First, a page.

Scalia is the recent co-author of the book “Reading Law: The Interpretation of Legal Texts,” emphasizing their responsibility to interpret the law and the constitution, in a philosophy he calls “textualism.”
Despite voting against the healthcare reform, Scalia has stated he feels it is wrong to personally question the members of the court for their voting position.
Scalia says: “We are not a political institution, I don’t think any of my colleagues on any cases vote the way they do for political reasons.”
Though Scalia is often called a conservative, his notion of interpreting texts objectively and logically, not ideologically, is an important statement to make. He writes:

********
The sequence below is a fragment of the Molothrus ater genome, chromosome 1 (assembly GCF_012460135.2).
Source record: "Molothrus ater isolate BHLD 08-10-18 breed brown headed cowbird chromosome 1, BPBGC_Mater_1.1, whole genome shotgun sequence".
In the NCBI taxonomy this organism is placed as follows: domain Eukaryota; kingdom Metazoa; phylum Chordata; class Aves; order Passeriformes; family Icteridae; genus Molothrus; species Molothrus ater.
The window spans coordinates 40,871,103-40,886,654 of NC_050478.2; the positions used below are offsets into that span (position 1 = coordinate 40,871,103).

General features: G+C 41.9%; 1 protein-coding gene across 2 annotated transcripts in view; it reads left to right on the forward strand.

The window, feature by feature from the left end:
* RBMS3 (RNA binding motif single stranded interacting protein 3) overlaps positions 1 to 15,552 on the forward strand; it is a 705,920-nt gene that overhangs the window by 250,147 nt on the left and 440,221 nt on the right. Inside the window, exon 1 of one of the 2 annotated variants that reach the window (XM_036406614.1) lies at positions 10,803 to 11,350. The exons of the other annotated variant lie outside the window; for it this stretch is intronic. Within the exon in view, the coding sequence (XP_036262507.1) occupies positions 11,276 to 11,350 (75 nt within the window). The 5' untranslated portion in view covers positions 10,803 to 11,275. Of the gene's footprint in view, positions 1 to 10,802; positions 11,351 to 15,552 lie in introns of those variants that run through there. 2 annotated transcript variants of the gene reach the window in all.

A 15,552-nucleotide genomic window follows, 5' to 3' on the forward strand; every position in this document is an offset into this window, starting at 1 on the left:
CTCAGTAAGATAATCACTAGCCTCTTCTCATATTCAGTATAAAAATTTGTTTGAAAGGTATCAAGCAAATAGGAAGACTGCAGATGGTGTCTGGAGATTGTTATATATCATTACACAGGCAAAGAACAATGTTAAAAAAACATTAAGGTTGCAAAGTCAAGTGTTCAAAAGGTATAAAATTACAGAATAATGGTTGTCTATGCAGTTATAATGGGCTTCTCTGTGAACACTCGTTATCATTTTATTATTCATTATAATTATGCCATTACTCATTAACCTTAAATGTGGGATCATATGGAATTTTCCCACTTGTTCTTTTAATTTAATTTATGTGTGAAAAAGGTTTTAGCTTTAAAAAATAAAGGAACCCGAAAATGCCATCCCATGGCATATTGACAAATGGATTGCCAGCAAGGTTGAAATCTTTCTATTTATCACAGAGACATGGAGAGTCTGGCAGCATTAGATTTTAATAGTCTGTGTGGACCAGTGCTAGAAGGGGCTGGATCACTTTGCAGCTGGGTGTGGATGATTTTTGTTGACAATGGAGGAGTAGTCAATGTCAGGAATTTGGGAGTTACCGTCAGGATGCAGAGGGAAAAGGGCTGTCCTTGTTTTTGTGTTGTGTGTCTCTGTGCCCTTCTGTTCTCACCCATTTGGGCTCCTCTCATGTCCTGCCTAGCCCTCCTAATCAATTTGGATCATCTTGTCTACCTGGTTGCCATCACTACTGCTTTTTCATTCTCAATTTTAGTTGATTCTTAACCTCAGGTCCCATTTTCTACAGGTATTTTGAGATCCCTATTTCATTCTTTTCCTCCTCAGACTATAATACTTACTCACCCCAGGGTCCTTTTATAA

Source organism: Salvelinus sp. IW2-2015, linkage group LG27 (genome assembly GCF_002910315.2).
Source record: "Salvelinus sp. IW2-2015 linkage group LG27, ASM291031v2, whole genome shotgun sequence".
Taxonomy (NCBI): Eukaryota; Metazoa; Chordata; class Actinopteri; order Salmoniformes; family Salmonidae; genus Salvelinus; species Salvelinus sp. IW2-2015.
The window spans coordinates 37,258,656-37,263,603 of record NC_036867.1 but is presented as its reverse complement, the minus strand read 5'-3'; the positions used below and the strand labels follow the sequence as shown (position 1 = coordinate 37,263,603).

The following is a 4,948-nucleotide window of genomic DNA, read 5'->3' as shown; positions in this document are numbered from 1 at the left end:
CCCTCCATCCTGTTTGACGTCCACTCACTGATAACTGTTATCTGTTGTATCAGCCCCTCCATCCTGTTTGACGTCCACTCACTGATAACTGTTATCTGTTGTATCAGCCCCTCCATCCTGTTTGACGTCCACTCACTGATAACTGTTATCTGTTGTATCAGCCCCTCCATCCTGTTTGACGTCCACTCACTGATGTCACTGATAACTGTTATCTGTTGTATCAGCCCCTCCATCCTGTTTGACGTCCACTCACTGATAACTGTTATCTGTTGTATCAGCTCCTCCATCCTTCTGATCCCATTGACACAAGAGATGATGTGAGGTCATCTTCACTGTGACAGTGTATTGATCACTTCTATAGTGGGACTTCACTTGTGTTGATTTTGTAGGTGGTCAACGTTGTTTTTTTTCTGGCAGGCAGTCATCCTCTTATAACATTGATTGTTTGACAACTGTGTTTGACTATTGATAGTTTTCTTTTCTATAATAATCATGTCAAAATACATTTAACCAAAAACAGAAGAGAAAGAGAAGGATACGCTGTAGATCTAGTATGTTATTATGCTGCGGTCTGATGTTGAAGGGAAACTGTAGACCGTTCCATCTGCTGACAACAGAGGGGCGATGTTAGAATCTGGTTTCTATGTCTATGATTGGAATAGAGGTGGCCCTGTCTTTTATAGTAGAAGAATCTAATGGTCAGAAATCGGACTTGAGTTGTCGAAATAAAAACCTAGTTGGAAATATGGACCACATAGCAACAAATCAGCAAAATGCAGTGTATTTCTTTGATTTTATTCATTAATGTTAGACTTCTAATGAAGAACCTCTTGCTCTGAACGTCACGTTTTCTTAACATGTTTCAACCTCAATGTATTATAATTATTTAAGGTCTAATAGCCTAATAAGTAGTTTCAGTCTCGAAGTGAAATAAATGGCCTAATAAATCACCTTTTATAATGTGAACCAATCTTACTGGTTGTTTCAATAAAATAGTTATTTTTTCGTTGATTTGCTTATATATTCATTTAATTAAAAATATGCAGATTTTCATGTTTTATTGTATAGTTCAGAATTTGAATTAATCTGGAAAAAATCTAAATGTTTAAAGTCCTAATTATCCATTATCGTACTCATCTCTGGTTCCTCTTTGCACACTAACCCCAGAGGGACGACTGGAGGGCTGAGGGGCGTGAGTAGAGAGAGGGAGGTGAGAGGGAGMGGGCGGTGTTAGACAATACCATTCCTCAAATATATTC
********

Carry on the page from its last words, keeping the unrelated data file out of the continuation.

“The descent into social rancor over judicial decisions is largely traceable to nontextual means of interpretation, which erodes society’s confidence in a rule of law that evidently has no agreed-upon meaning,”
His recent interview states: “I don’t think any of my colleagues on any cases vote the way they do for political reasons.”
Regardless of my own positions on such legal issues such as healthcare, I find Scalia’s call for objectivity in rulings to be refreshing at a time when ideological emotionality seems to rule.